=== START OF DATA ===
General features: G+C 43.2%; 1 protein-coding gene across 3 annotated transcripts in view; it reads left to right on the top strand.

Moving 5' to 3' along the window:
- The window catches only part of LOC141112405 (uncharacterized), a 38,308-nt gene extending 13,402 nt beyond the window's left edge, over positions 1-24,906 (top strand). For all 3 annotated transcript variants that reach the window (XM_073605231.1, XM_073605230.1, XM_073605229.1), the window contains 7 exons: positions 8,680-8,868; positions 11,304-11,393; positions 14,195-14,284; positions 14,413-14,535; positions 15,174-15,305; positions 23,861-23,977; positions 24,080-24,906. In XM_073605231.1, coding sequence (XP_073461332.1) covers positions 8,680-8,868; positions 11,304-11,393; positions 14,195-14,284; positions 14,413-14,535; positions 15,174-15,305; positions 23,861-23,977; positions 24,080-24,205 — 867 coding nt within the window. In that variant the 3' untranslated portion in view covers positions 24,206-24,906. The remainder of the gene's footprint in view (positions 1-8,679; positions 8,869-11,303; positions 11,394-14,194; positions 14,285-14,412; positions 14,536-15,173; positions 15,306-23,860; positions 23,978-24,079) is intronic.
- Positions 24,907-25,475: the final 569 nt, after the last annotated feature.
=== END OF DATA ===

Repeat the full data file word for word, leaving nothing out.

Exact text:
General features: G+C 43.2%; 1 protein-coding gene across 3 annotated transcripts in view; it reads left to right on the top strand.

Moving 5' to 3' along the window:
- The window catches only part of LOC141112405 (uncharacterized), a 38,308-nt gene extending 13,402 nt beyond the window's left edge, over positions 1-24,906 (top strand). For all 3 annotated transcript variants that reach the window (XM_073605231.1, XM_073605230.1, XM_073605229.1), the window contains 7 exons: positions 8,680-8,868; positions 11,304-11,393; positions 14,195-14,284; positions 14,413-14,535; positions 15,174-15,305; positions 23,861-23,977; positions 24,080-24,906. In XM_073605231.1, coding sequence (XP_073461332.1) covers positions 8,680-8,868; positions 11,304-11,393; positions 14,195-14,284; positions 14,413-14,535; positions 15,174-15,305; positions 23,861-23,977; positions 24,080-24,205 — 867 coding nt within the window. In that variant the 3' untranslated portion in view covers positions 24,206-24,906. The remainder of the gene's footprint in view (positions 1-8,679; positions 8,869-11,303; positions 11,394-14,194; positions 14,285-14,412; positions 14,536-15,173; positions 15,306-23,860; positions 23,978-24,079) is intronic.
- Positions 24,907-25,475: the final 569 nt, after the last annotated feature.